How to Help

When helping a friend/family member through a crisis situation, remember:

Stay calm.  You can do this!  Just listening can be so helpful. Remember, they may just want to talk. The fact that they have come to you is HUGE. That shows that they already know you will be there for them.

Listen. Believe. Support.

1)      Listen to the survivor. You may be the first person the survivor encounters after the incident.  He/she may not want to discuss this with anyone else after you, so it is important to listen carefully to what the survivor is saying. Do not interrupt or ask questions; do not offer the resources you know quite yet, just listen without judgment.

2)      Believe the survivor!  This is extremely important.  It is estimated that people are more likely to fake their own death than lie about a sexual assault. Believe what they said happened, how they say it happened. We can help you discuss any discrepancies with our staff later if need be.

3)      Support whatever the survivor chooses to do next, even if that means they only want to tell you and try to move on. It is important to give them resources and options, and that they know they can pursue these options at any time.  (Click here for some options a survivor has)

Some offices/numbers for a person in crisis:

  • University Hospital: (573)882-4141 (ask for ER charge nurse then for a SANE to be paged) 
  • MU Counseling Center: (573)882-6601
  • RSVP Center: (573)882-6638
  • True North 24/7 Hotline: (573)875-1370
  • MUPD: (573)882-7201
  • Columbia Police Dept: (573)874-7652
*If you have any questions or want more information, please contact the RSVP Center.
What can I do?

Often we want to help, but we can sometimes be insensitive to a survivor’s needs without really intending to do so. There are some things that we can say that unintentionally convey the wrong message.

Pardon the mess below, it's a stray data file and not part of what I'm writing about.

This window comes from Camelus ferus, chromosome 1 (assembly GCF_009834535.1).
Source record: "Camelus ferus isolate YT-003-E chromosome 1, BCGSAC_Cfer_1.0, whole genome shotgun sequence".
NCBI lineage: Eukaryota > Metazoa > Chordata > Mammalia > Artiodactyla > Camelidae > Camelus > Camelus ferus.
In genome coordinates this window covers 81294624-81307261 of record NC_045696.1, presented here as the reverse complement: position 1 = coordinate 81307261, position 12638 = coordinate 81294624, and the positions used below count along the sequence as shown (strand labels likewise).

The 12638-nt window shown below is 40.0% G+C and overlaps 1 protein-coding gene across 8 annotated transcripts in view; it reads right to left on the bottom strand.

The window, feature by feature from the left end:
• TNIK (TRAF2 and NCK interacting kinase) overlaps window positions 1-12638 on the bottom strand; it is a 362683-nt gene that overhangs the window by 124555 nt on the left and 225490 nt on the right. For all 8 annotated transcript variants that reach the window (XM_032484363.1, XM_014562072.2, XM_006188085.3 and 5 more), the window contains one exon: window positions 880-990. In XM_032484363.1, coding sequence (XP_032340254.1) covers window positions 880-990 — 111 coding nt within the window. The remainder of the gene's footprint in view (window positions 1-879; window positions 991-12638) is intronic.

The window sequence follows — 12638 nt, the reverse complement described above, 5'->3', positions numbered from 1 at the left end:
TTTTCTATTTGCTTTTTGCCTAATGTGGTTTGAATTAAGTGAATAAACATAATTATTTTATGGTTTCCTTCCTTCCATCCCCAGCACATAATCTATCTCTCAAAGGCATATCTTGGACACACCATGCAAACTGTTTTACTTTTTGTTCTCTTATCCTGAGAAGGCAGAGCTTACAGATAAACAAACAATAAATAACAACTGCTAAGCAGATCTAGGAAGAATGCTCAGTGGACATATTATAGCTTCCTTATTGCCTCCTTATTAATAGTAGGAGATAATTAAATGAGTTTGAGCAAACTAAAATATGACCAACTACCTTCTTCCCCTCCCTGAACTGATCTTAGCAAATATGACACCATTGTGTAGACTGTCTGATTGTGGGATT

Click here for a few things to avoid saying to a survivor.

  • “Why didn’t you fight?” or “You shouldn’t have gone to their room.” (Or anything that questions the actions of the survivor.) These types of statements send the message that the survivor could have done something to avoid the attack and that is their fault. One should not question a survivor’s actions. Freezing, submitting, and fighting are ALL natural responses to being attacked.
  • “Were you drunk?” This sends the message that the survivor is partially responsible for the attack. Intoxication does not excuse a perpetrator’s actions, nor does it make the survivor responsible for being assaulted. Remember, consent is enthusiastic, willing participation agreed upon by both parties involved without coercion, force or intoxication.
  • “I’ll kill the person who did this to you!” While anger is a natural reaction, it can be very harmful. The victim has faced one person whose anger was out of control and must now try to calm down another person so that there won’t be more violence. They may feel responsible for upsetting you, thus discouraging them from being able to talk about what happened. It may be helpful for you to reach out for support from a counselor if you are struggling to cope with your reaction or need additional support in processing your reaction.